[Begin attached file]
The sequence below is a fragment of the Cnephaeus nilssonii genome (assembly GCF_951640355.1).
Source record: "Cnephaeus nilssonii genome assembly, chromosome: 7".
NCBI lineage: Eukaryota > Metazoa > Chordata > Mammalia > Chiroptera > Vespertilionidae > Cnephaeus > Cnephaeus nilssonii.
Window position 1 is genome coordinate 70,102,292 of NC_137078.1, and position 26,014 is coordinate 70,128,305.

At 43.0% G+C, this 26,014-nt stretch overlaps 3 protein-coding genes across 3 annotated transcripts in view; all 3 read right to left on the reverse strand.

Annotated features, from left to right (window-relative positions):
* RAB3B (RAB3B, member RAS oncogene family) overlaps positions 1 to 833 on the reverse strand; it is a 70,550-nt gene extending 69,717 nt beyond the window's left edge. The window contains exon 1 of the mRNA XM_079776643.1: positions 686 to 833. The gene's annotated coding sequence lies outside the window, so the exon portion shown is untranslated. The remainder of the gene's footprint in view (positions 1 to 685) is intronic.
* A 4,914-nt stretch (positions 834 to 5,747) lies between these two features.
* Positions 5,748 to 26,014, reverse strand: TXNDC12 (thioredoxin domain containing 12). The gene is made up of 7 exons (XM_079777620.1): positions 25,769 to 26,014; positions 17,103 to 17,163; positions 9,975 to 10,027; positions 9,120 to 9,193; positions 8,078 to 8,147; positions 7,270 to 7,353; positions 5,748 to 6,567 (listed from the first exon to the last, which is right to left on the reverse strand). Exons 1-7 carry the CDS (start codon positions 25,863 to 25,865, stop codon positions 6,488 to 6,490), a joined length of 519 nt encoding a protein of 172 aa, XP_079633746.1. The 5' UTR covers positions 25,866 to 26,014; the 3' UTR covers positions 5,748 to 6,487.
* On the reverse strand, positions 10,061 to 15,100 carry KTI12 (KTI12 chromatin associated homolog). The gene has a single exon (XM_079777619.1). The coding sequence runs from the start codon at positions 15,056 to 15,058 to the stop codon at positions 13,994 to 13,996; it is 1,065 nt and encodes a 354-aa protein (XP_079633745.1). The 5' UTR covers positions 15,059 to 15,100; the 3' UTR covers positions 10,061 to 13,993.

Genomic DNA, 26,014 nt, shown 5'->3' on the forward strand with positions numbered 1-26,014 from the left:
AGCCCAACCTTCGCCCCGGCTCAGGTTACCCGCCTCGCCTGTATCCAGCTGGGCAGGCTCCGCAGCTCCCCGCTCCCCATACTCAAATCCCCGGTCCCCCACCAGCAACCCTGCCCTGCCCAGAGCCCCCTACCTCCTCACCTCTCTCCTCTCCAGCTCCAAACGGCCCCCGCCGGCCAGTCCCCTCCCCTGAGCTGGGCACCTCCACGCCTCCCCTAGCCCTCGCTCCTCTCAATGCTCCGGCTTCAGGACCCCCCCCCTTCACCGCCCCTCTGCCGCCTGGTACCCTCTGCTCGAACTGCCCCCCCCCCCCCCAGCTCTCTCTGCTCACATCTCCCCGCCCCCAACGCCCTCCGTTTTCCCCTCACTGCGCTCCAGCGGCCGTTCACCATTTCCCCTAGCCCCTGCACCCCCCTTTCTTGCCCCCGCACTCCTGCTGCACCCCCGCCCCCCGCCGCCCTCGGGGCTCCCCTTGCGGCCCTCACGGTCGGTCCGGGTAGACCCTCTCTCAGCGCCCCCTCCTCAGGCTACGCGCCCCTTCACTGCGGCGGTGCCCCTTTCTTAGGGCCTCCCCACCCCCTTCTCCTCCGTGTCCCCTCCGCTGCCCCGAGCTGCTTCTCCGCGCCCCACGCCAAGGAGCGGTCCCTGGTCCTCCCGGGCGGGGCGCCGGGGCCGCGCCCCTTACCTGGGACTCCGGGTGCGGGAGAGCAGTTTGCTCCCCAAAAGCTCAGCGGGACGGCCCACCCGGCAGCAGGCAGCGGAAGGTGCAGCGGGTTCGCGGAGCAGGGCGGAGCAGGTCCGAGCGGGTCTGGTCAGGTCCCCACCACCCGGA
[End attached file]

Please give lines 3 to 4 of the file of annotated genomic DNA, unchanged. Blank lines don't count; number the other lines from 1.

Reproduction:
NCBI lineage: Eukaryota > Metazoa > Chordata > Mammalia > Chiroptera > Vespertilionidae > Cnephaeus > Cnephaeus nilssonii.
Window position 1 is genome coordinate 70,102,292 of NC_137078.1, and position 26,014 is coordinate 70,128,305.